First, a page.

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RFI: Platform Virtualization and Virtual Servers

This post is the second in a series on virtualization: Introduction, Platform (Servers and PCs), Desktop, Application, and Cloud

Platform Virtualization

Of my four rough categories of virtualization, platform or server virtualization is usually what comes to mind first. I use the term platform since this can be done in special situations with PC operating systems, not just server, but I’ll cover those in my next post.
 
Typically, instead of running a server operating system like Linux or Windows Server on its own hardware, you instead run it inside an already running server. Usually this is done on a special server set up to run many virtual servers on a single box. This can also be done on a PC or laptop, but usually with only one guest operating system running inside the main operating system.
 

So why would you do this?

  1. Consolidation/Cost: Typical IT datacenters have many, many servers but many of those servers don’t work very hard. There’s lots of spare processing cycles to go around. Consolidation of these servers into less physical boxes saves hardware cost, power, and space. In large datacenters this can add up to huge cost savings for a company, if the profile of the servers being consolidated is right.
  2. Flexibility/Dynamic Capacity: Sometimes servers don’t need to be around all that often. A company may need to add capacity only occasionally (like during tax season) or may keep special application servers around only for particular projects. Virtual servers can be moved around much more easily than physical servers and can be stored as images in large data storage. Some companies keep a virtual library of special use server images that can be set up when needed.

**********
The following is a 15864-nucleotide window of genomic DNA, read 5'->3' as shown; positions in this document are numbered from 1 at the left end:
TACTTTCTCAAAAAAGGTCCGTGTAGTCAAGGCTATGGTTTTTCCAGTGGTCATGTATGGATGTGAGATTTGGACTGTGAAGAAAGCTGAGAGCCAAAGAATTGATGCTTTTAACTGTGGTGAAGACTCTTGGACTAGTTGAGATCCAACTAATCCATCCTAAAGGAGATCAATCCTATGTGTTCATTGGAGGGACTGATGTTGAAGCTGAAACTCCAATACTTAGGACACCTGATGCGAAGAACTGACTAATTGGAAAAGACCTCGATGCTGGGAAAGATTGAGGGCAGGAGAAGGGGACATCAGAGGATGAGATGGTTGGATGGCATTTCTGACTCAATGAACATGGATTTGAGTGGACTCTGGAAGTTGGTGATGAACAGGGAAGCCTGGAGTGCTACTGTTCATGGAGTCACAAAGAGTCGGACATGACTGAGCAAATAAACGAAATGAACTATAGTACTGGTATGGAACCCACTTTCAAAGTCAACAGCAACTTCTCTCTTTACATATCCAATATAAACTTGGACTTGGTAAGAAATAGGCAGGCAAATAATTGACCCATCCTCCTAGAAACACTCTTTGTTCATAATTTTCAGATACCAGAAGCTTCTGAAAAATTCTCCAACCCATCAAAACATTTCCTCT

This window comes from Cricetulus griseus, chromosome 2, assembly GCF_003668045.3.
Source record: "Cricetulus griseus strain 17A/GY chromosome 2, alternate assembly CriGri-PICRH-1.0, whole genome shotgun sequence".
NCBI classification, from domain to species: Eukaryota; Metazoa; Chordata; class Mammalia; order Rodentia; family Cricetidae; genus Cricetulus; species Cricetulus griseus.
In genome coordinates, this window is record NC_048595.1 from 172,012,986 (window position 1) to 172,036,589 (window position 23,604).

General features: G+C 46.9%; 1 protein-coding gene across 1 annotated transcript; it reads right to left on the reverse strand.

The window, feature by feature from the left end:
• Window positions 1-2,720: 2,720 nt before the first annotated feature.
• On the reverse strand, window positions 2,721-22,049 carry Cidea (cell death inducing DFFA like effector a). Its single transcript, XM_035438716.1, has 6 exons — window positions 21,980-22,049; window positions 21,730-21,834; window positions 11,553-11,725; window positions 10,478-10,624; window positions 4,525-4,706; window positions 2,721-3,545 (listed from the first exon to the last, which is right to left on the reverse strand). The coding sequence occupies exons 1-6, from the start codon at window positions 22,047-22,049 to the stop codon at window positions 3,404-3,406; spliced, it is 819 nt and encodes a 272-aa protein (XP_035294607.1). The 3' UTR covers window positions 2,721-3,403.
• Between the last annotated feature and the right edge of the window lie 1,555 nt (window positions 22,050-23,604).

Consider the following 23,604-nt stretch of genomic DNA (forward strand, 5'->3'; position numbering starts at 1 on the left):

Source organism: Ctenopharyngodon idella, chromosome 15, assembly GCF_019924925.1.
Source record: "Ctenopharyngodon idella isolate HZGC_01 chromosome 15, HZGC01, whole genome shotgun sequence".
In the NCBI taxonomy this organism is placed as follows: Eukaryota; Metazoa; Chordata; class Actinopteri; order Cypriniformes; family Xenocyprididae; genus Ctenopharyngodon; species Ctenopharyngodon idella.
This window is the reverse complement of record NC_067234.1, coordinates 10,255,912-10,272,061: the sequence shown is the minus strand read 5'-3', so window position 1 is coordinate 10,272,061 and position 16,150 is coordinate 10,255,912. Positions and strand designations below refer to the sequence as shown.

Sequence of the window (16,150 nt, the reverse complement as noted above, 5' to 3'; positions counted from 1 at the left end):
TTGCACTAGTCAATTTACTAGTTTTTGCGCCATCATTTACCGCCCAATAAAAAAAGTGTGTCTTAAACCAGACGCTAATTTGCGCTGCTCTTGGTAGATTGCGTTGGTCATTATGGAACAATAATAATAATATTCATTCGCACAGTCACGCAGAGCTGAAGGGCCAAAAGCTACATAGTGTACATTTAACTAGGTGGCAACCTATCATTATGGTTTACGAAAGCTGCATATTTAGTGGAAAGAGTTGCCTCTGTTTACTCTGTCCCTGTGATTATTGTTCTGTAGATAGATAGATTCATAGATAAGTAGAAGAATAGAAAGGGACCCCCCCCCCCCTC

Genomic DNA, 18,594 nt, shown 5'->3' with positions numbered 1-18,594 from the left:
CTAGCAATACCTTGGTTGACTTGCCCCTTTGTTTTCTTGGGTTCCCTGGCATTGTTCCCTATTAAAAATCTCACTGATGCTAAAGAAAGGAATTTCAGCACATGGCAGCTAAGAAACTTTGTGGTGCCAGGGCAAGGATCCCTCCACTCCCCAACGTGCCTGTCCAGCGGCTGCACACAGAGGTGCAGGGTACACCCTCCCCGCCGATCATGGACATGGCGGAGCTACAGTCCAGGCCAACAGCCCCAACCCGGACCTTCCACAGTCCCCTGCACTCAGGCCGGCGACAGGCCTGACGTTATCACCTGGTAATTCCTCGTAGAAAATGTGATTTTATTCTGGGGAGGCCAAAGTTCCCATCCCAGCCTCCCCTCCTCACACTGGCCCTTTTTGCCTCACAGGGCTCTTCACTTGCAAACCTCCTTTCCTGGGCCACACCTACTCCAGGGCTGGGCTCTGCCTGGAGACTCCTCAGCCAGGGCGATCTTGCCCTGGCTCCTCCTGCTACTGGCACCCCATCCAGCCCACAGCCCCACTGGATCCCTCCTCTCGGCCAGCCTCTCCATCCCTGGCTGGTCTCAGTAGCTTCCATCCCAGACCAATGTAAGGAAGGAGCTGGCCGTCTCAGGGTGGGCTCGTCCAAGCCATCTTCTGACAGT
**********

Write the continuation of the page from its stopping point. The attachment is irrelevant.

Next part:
3. Development/Testing/Support: Sometimes a PC user may have a need for a special use operating system on their own PC. I’ve done this often for demo purposes, even running a virtual server OS on my laptop at times to show of some scenario or capability. This is also often used to host special development or testing environments. Finally, some critical or interesting pieces of software may not run on your main operating system and so a virtual guest environment may be useful (e.g. Windows on a Mac or Linux on a Windows PC.)

Server Virtualization – Industry Roundup

Here’s a rundown of some of the main players in platform virtualization and a high-level analysis of each:

Citrix – XenServer 
  • Was focused on the open-source Xen project but now provides Hyper-V managementBase, relatively full featured version available free as Xen
  • Enterprise support and advanced management provided at enterprise cost
  • Seen as enterprise class and a viable competitor to VMWare and MS Hyper-V (as well as a MS partner against VMWare) especially at lower price points, but requires Citrix management tools to be used effectively
EMC – VMWare
IBM – z/VM
  • Traditionally a mainframe based OS virtualization technology
  • Based on deep history of OS virtualization development dating back to the 1960s
  • Focused on UNIX/Linux OS support
  • Seen as a strong UNIX/Linux solution for datacenters already managing large IBM platforms or datacenters outsourced to IBM but not typically considered for new implementations
Microsoft – Hyper-V
  • Second place in market share and gaining on VMWare
  • Near feature parity with all other vendors, requires MS management tools for full capabilities
  • Free console managed version and full version available with Windows Server
  • Seen as a strong contender for leadership in virtualization in the future and often wins on price but still lacks some of the enterprise capabilities of competitor offerings
Open Source – Xen 
  • Capable, open-source virtualization offering
  • Feature parity at the hypervisor level with other enterprise offerings
  • Lacks management tools and support needed in most enterprise environments
  • Seen as a strong hypervisor platform but mostly adopted through enterprise vendors building solutions around it, like Citrix and Oracle

Oracle – VM Server
  • Xen based offering targeted at Oracle solutions
  • May be a stronger offering in the future with the integration of Sun multi-OS solutions
  • Seen as a follower in this space but a viable alternative for heavy Oracle shops
With that roundup I’ll break for now and cover PC level platform virtualization in my next post. Until then let me know if you have any comments or see any gaps. Enjoy!
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Next Entry: RFI: PC and Mac Based Virtualization

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